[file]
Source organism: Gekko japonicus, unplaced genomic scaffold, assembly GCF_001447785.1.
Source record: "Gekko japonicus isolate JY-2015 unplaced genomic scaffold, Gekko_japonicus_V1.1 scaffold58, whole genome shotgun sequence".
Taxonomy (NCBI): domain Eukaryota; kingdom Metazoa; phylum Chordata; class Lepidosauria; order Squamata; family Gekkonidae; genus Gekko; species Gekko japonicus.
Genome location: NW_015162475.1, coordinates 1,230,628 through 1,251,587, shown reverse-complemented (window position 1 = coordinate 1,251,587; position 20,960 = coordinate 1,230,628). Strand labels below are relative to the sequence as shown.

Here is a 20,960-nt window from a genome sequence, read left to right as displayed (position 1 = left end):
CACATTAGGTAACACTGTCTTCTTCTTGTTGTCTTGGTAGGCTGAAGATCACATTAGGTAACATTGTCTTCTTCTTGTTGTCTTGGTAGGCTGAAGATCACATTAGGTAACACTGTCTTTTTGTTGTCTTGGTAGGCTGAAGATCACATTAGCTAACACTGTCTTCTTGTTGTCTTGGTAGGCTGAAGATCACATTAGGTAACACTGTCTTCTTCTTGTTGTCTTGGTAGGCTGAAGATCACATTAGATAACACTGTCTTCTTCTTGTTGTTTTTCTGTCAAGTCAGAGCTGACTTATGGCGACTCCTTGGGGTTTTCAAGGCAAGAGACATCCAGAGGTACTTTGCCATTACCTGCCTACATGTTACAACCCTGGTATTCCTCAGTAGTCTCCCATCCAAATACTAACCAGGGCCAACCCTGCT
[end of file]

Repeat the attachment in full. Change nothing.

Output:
Source organism: Gekko japonicus, unplaced genomic scaffold, assembly GCF_001447785.1.
Source record: "Gekko japonicus isolate JY-2015 unplaced genomic scaffold, Gekko_japonicus_V1.1 scaffold58, whole genome shotgun sequence".
Taxonomy (NCBI): domain Eukaryota; kingdom Metazoa; phylum Chordata; class Lepidosauria; order Squamata; family Gekkonidae; genus Gekko; species Gekko japonicus.
Genome location: NW_015162475.1, coordinates 1,230,628 through 1,251,587, shown reverse-complemented (window position 1 = coordinate 1,251,587; position 20,960 = coordinate 1,230,628). Strand labels below are relative to the sequence as shown.

Here is a 20,960-nt window from a genome sequence, read left to right as displayed (position 1 = left end):
CACATTAGGTAACACTGTCTTCTTCTTGTTGTCTTGGTAGGCTGAAGATCACATTAGGTAACATTGTCTTCTTCTTGTTGTCTTGGTAGGCTGAAGATCACATTAGGTAACACTGTCTTTTTGTTGTCTTGGTAGGCTGAAGATCACATTAGCTAACACTGTCTTCTTGTTGTCTTGGTAGGCTGAAGATCACATTAGGTAACACTGTCTTCTTCTTGTTGTCTTGGTAGGCTGAAGATCACATTAGATAACACTGTCTTCTTCTTGTTGTTTTTCTGTCAAGTCAGAGCTGACTTATGGCGACTCCTTGGGGTTTTCAAGGCAAGAGACATCCAGAGGTACTTTGCCATTACCTGCCTACATGTTACAACCCTGGTATTCCTCAGTAGTCTCCCATCCAAATACTAACCAGGGCCAACCCTGCT